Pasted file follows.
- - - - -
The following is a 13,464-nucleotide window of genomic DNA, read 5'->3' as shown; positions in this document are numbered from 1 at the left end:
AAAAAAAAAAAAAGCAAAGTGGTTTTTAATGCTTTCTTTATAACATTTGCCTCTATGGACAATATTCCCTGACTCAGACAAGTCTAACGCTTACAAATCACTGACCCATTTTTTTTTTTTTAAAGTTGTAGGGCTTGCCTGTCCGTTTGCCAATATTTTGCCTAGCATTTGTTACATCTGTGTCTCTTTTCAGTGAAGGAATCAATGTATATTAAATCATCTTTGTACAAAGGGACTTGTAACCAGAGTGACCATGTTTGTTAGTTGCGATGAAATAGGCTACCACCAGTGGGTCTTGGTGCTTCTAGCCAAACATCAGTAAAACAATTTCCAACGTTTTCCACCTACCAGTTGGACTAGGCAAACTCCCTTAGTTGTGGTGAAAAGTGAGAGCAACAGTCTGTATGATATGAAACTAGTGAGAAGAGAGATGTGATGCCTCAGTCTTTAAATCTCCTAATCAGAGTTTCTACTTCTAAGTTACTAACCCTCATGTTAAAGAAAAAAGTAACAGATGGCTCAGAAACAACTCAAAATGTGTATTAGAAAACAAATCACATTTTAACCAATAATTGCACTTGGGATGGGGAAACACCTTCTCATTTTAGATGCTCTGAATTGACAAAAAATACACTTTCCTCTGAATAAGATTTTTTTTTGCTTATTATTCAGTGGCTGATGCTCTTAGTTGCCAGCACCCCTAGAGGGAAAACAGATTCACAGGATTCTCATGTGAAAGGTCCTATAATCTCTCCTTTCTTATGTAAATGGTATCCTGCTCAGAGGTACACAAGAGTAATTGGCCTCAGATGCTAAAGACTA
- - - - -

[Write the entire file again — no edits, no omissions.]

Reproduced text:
The following is a 13,464-nucleotide window of genomic DNA, read 5'->3' as shown; positions in this document are numbered from 1 at the left end:
AAAAAAAAAAAAAGCAAAGTGGTTTTTAATGCTTTCTTTATAACATTTGCCTCTATGGACAATATTCCCTGACTCAGACAAGTCTAACGCTTACAAATCACTGACCCATTTTTTTTTTTTTAAAGTTGTAGGGCTTGCCTGTCCGTTTGCCAATATTTTGCCTAGCATTTGTTACATCTGTGTCTCTTTTCAGTGAAGGAATCAATGTATATTAAATCATCTTTGTACAAAGGGACTTGTAACCAGAGTGACCATGTTTGTTAGTTGCGATGAAATAGGCTACCACCAGTGGGTCTTGGTGCTTCTAGCCAAACATCAGTAAAACAATTTCCAACGTTTTCCACCTACCAGTTGGACTAGGCAAACTCCCTTAGTTGTGGTGAAAAGTGAGAGCAACAGTCTGTATGATATGAAACTAGTGAGAAGAGAGATGTGATGCCTCAGTCTTTAAATCTCCTAATCAGAGTTTCTACTTCTAAGTTACTAACCCTCATGTTAAAGAAAAAAGTAACAGATGGCTCAGAAACAACTCAAAATGTGTATTAGAAAACAAATCACATTTTAACCAATAATTGCACTTGGGATGGGGAAACACCTTCTCATTTTAGATGCTCTGAATTGACAAAAAATACACTTTCCTCTGAATAAGATTTTTTTTTGCTTATTATTCAGTGGCTGATGCTCTTAGTTGCCAGCACCCCTAGAGGGAAAACAGATTCACAGGATTCTCATGTGAAAGGTCCTATAATCTCTCCTTTCTTATGTAAATGGTATCCTGCTCAGAGGTACACAAGAGTAATTGGCCTCAGATGCTAAAGACTA